On paper this is the best match of the first round on the men’s side. The always fascinating Alexandr Dolgopolov (the subject of a very recent profile here on Tactical Tennis) takes on the perennially disappointing Gael Monfils (the subject of an article here several months back). Dolgopolov is close to his career high and on the upswing, while Monfils finished last season outside the top 20 for the first time since 2007 due to knee problems. After missing 3.5 months, Monfils came back late in the year to mixed results. These two have never met before, and it is a fascinating matchup. Monfils is possessed of a fairly big serve, but plays mostly defensive, counter-attacking tennis (more defensive than counter-attacking). Dolgopolov has been called “aggressive to the point of psychosis”. The down side for Doglopolov is that Monfils isn’t really a rhythm player, per se. Used to playing scrambling, defensive points he isn’t a susceptible to the changes of pace and spin as many of his peers. The matchup really favors Monfils overall, but the big question is whether or not Monfils has fully recovered from his injury. Regardless, look for Dolgopolov to control the pace of the match, mixing underspin shots, angled topspin and flat drives while Monfils scrambles and slides, waiting for the error.
Prediction: Assuming Monfils still isn’t 100%, Dolgopolov in 4.
Jo-Wilfried Tsonga vs Michael Llodra
Tactical Tennis recently did a piece on Llodra as a part of a series on serve and volley in the pro game. Michael Llodra is probably the only true serve and volley player remaining in the top 100, and as such this match will provide a refreshing change of pace compared to the lateral grind-fest to be found on most of the other courts. Tsonga plays his own brand of entertaining all-court tennis, and this promises to be a flashy, winner-filled affair. Tsonga is clearly stronger off the ground, and will use his size and physicality to try to dominate Llodra and keep him pinned deep in the court. Meanwhile Llodra will chip and charge, and take even the slightest lack of depth from Tsonga as an invitation to come to the net. The pair have played five times, with Tsonga winning all five. However three of those victories came from retirements mid-match and the two matches they finished were both tight affairs (one Tsonga won in three sets, the other 7-5, 7-6). The big problem for Llodra is he has no answer for Tsonga’s first serve and will win an abysmally low share of the points when his hefty compatriot gets his first delivery in. Tsonga himself has trouble breaking Llodra, but his overall record against Lefties is good and I can’t see Llodra breaking his losing streak to Tsonga in this match.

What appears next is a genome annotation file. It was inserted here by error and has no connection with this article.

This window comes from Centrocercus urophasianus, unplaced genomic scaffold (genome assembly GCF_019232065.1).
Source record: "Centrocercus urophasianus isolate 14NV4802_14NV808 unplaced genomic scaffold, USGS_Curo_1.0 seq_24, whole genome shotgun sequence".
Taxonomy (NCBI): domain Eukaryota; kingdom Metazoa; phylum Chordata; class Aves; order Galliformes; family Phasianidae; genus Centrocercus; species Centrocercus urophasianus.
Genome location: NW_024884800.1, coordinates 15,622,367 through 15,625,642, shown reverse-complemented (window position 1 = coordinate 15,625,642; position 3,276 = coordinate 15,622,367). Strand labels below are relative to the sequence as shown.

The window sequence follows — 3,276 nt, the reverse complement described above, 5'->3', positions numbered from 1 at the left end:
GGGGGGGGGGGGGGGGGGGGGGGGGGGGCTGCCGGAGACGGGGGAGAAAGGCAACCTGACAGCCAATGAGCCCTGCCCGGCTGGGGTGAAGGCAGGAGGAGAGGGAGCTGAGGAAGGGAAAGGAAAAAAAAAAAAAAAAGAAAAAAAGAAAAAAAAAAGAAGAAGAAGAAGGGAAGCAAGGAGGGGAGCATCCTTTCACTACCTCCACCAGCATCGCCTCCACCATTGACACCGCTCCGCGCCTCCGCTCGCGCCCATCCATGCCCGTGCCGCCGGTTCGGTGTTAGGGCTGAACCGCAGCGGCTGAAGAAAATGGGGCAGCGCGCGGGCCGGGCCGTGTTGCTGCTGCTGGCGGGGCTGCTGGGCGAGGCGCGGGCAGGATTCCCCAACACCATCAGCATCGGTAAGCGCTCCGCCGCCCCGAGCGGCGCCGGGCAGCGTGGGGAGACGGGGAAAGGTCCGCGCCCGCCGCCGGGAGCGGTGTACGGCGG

Prediction: Tsonga in 3 (although Llodra may win one in a tie-breaker).
Lleyton Hewitt vs Janko Tipsarevic
On paper this should be a blowout for Tipsarevic. Hewitt is on the comeback trail from yet another injury and consequent surgey, and at 31 is past his prime (someone tell that to Tommy Haas and Roger Federer). Hewitt holds a 3-1 head to head lead over Tipsarevic but those matches were all played between 2007 and 2009. Since then Tipsarevic has risen to become a constant presence in and around the top 10. It should be a blowout for Tipsarevic… but Hewitt had some surprisingly strong results towards the end of 2012. He extended Djokovic to three sets at the Olympics, took a set off Ferrer in the 3rd round of the US Open then beat #10 Juan Monaco in straight sets in Valencia. These performances have been shadowed by some inexplicable losses but what can’t be denied is that Hewitt is playing at a level much higher than his current ranking of 82 would suggest. In fact, he finished 2012 bringing a level of play much more consistent with someone ranked closer to 30 or even 20. Will it be enough? Sadly for those fans of the combative Aussie, probably not. Tipsarevic is younger, healthier and a while he tends to underperform slightly at the slams he should live up to his seeded expectations.
Prediction: Tipsarevic in 4.